Lisa Monforton

The luxury features are as numerous as they are welcome. Heated hand-grips, heated seats, keyless ignition, electrically adjustable suspension on the fly, cruise, a stereo system that finds all the local radio stations with the push of a button, a power-tilting windscreen, a “hill-assist” braking feature perfect for Halifax’s steep streets … and much more. And the ergonomics are so well thought out, you can step off at the end of 10-hour day and still actually walk.

The external bobs were the only disappointment found in this, one of the most expensive production bikes (lists at $30,500) on the market. The moulded plastic saddlebags, while light, felt flimsy and the chrome trim was actually stuck on with what looks like double-sided tape. Curiously, a 360-kilogram machine should also come equipped with some protective bars (they are a highly recommended option). One errant tap by car in a parking lot, as this one apparently suffered as we lunched in Charlottetown, makes short work of the very vulnerable plastic bits on the side.

Rebecca Sinyi

It is also not the best ride for the passenger, who is seated high enough to see over the driver. Tearing down the beautiful-but-blustery Route 102 from Truro to Hubbards Beach at 130 km/h left my long-suffering partner punch drunk, the victim of a punishing 15 rounds with the wind.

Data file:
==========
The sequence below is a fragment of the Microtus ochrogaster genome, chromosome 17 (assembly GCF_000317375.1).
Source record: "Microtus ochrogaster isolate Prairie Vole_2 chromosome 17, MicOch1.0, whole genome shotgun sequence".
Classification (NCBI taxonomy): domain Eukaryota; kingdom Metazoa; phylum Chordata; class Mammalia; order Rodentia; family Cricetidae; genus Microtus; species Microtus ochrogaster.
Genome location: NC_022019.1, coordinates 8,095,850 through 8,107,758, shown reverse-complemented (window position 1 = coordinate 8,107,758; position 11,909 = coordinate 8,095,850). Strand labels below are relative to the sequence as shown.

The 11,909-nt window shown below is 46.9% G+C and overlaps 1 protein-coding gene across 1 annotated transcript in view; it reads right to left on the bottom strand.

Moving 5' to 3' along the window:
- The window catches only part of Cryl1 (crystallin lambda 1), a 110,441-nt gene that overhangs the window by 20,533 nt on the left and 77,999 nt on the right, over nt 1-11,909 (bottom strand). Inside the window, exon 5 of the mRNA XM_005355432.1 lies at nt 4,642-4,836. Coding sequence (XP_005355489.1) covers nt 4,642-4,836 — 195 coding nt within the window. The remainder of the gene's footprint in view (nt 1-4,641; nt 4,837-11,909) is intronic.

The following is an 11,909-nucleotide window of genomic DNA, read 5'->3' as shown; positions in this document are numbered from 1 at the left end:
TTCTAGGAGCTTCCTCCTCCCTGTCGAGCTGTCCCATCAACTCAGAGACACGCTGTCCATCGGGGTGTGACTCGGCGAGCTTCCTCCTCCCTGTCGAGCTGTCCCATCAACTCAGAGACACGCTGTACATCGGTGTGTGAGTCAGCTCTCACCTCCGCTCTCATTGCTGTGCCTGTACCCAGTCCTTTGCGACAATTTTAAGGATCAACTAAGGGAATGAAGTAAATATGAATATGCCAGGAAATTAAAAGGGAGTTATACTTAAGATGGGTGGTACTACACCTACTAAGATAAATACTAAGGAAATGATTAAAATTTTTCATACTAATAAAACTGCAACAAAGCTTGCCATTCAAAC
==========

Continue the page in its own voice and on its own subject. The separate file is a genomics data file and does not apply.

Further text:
Even at full extension, the windscreen provided lots of protection for me but not for her. And I had to constantly correct for the side buffeting. Score one for my riding mates, whose heavier, more bottom-weighted machines were virtually untouched by the breeze.

On the flip side, even though this beast had a 25-per-cent power advantage over its nearest rival, it was thriftiest on fuel, with a potential range north of 500 kilometres.

Thrift is the last thing on your mind, however, threading through the serpentine Route 3 along Nova Scotia’s south shore. As you tilt, shift, brake, and slingshot away from the B-I-Ls and then set up for the next bend, you know this is what the K1600 is made for. I relished the thought of ditching the detachable bags and heading out solo to push this beast to the considerable limits of its sticky Metzeler Roadtec ZB tires. Perhaps it is best that I never got the chance to do that.

Doug Firby

Chris called the K1600 a “crotch rocket with luggage.”

That may be an exaggeration – for one thing, it weighs too much – but it’s not entirely wrong, either. It is unique among touring motorcycles, an over-achiever built for advanced riders who prefer not to doze with cruise control on.

It took me a week to get comfortable with its hyper-sensitive electronic throttle control and “let’s play” sporty setup. By then, I got it. This stunning tourer has a thoroughbred’s heart.

Lisa Monforton